I got this book last year, either for my birthday or Christmas. (The two are so close together it’s hard to remember!) I didn’t get time to read it over the festive period, though, (the joys of working it retail) and it’s not the sort of thing I would pick up at another time of the year. I’m not even going to have time to read it all today, but I wanted to at least look through it to see what it contains, and how it compares to The Christmas Book which I reviewed last year.
The contents of The Christmas Book are split into eleven parts, titled A Family Christmas followed by the chapter titles from the original book. One chapter is omitted, however. That is the The Christmas Story, I.E. the birth of Jesus and the nativity story. I don’t want to get into a religious debate, but surely that’s fairly essential in a book about Christmas?
Anyway, in between these eleven chapter are various stories pulled from various works.
- The Lost Presents from The Snowdrop Story Book
- Santa Claus Gets a Shock from The Happy Story Book,
- A Week Before Christmas from Enid Blyton’s Treasury
- The Christmas Tree Aeroplane from The Second Holiday Book
- A Hole in Santa’s Sack from The Magic Knitting Needles and Other Stories
- The Tiny Christmas Tree from Tales After Supper
- What Happened on Christmas Eve from The Eighth Holiday Book
- The Little Reindeer Bell from Enid Blyton’s Magazine No. 24 Vol. 4
- The Very Full Stocking from Jolly Tales
- In Santa Claus’s Castle from Enid Blyton’s Omnibus (The Faraway Tree story)
- What They Did at Miss Brown’s School from Enid Blyton’s Book of the Year
- The Christmas Tree Party from Tricky the Goblin and Other Stories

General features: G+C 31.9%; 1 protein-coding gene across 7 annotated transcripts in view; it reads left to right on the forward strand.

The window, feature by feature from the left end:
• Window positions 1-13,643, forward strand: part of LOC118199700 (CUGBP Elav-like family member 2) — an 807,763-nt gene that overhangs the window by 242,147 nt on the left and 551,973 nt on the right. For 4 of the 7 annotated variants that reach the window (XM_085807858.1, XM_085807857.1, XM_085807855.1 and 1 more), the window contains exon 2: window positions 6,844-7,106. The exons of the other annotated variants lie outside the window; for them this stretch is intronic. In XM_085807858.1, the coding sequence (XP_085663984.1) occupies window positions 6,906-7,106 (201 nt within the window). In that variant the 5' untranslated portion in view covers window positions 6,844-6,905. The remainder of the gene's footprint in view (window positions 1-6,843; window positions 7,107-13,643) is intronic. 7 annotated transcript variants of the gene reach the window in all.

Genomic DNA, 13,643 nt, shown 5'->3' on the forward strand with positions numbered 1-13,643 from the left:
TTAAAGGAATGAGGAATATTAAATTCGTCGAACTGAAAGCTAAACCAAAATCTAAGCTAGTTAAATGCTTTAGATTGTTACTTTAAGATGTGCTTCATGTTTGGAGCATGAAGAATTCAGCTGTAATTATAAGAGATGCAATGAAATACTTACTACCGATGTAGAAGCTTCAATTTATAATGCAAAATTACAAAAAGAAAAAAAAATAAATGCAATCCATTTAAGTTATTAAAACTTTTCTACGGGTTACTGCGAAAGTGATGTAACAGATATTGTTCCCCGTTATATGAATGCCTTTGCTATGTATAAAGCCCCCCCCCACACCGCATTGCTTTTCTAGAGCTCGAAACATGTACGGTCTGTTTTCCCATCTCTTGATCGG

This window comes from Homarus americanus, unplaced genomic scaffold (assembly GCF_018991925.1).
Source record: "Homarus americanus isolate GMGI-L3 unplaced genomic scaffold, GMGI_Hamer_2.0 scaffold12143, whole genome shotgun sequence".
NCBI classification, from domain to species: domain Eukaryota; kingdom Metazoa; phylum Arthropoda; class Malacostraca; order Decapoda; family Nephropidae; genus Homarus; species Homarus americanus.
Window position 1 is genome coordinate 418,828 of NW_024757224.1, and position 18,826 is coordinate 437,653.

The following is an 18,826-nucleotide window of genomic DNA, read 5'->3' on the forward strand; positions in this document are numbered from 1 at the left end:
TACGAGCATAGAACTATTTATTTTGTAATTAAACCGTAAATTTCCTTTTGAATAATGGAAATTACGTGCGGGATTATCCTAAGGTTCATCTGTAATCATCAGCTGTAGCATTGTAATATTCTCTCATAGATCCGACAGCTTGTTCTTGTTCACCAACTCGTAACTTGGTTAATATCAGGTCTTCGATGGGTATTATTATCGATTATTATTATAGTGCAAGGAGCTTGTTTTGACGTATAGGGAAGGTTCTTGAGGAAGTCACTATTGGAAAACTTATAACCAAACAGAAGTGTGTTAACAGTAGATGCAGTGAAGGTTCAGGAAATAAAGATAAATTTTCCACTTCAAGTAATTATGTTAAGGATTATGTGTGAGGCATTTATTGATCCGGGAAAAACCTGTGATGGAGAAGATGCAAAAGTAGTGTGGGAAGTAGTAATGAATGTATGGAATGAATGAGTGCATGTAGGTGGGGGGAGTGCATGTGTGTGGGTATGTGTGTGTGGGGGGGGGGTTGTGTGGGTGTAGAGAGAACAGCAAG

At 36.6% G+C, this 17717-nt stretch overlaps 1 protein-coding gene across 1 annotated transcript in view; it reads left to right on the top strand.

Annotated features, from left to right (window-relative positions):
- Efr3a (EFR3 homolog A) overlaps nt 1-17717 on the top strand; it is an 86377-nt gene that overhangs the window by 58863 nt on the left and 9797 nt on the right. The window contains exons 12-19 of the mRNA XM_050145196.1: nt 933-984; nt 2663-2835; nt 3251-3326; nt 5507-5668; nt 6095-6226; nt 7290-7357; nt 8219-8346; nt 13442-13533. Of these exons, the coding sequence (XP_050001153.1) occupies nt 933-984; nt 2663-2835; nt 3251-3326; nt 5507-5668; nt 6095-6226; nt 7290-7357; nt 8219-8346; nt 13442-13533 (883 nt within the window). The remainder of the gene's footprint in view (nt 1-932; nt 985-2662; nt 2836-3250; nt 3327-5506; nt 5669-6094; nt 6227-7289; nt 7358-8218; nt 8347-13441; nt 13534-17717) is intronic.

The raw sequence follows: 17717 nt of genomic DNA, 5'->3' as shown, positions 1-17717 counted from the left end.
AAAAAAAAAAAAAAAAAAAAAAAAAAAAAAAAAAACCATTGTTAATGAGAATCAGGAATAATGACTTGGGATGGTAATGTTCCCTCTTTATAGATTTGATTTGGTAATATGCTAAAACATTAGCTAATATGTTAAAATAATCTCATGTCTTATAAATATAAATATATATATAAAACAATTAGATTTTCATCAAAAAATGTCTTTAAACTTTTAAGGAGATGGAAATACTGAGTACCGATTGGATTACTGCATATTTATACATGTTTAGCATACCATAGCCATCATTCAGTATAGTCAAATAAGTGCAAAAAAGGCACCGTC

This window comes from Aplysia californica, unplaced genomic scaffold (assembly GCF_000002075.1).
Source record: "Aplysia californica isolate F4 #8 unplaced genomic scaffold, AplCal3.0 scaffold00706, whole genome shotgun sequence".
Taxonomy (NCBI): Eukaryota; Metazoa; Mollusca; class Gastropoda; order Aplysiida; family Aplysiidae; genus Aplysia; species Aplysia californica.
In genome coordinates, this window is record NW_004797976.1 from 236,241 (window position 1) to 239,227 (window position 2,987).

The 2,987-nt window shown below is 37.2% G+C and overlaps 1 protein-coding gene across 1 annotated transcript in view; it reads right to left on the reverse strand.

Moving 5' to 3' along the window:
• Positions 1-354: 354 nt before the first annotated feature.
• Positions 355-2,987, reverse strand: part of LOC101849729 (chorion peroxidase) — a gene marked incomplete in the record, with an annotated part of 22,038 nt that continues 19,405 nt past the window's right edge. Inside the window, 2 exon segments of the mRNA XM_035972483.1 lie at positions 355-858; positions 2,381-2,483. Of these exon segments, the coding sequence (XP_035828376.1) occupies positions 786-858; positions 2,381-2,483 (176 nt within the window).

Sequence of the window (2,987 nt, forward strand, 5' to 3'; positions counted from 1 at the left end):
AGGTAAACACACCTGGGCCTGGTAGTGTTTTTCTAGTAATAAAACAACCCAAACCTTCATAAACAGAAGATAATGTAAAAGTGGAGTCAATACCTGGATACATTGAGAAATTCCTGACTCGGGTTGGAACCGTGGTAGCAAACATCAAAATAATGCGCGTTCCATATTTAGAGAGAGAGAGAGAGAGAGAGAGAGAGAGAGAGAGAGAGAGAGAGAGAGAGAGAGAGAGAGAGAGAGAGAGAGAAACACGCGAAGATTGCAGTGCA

- Santa Claus Gets Busy from The Bright Story Book
- The Christmas Tree Fairy from The Enid Blyton Holiday Book
That’s 14 stories in addition to almost a full novel. Looking at the original sources I actually think I have the majority of the stories. I don’t have The Snowdrop Story Book, The Magic Knitting Needles, The Magazine volume, Jolly Tales or The Holiday Book, but I definitely have the other nine.
Saying that, I probably haven’t read that many of them. I haven’t read many of my short story collections yet, so it’s nice to have them all pulled together in one place.
Skimming through the chapters from The Christmas Book, it looks like a few updates have crept in. Mother is sometimes Mum or Mummy, though the rest of it seems the same.
The short stories look like they haven’t been touched. There are references to tangerines as a treat, a handbag that costs thirty shillings, more shillings and crowns earned for chores, telegraph wires to be avoided, . The reindeer don’t have the traditional names we expect now – no Rudolph, Dancer, Dasher etc. Instead there’s Quickfoot and Quick-as-the-wind. And of course the old traditions like mummers and carolling are still explained in the main chapters. The carolling chapter is rather shortened, however with only the opening lines being reprinted and others being skipped entirely.
Some of the nicest old-fashioned Christmas things go quite unexplained. Things such as having toys tied to the tree to be handed out at parties, the child holding the larger end of the cracker ‘winning’ the toy no matter how unfairly that shared the prizes out, candles on a Christmas tree, stockings on the end of your bed, lots of small details that would seem quite alien to modern children!
Reading the short stories one after another shows a few common themes (much like there are common themes and plots amongst the adventure and mystery stories she wrote). Several feature lost bags/purses meaning that things can’t be bought for Christmas, mothers sick or in hospital, fathers away abroad, accidents befalling Santa Clause as he delivers presents, Christmas trees for birds, tiny trees that seem of no use until someone comes along and thinks they’re perfect.
Saying that, each story is charming in its own right with more than enough variations to keep the book fresh. I can imagine children getting one or two ‘chapters’ a night throughout December read to them. The book isn’t illustrated, which is always a shame (though perhaps if it was I would be complaining how bad the illustrations were). There is a nice sort-of illustration for each chapter though,- a title page with a tree or stockings or presents etc on it. I don’t even mind that those – and the cover – are by Mark Beech and are very much in the style of Quentin Blake. I think they’re just fine for a Christmas collection.
All in all it’s a nice book and I enjoyed reading it tonight.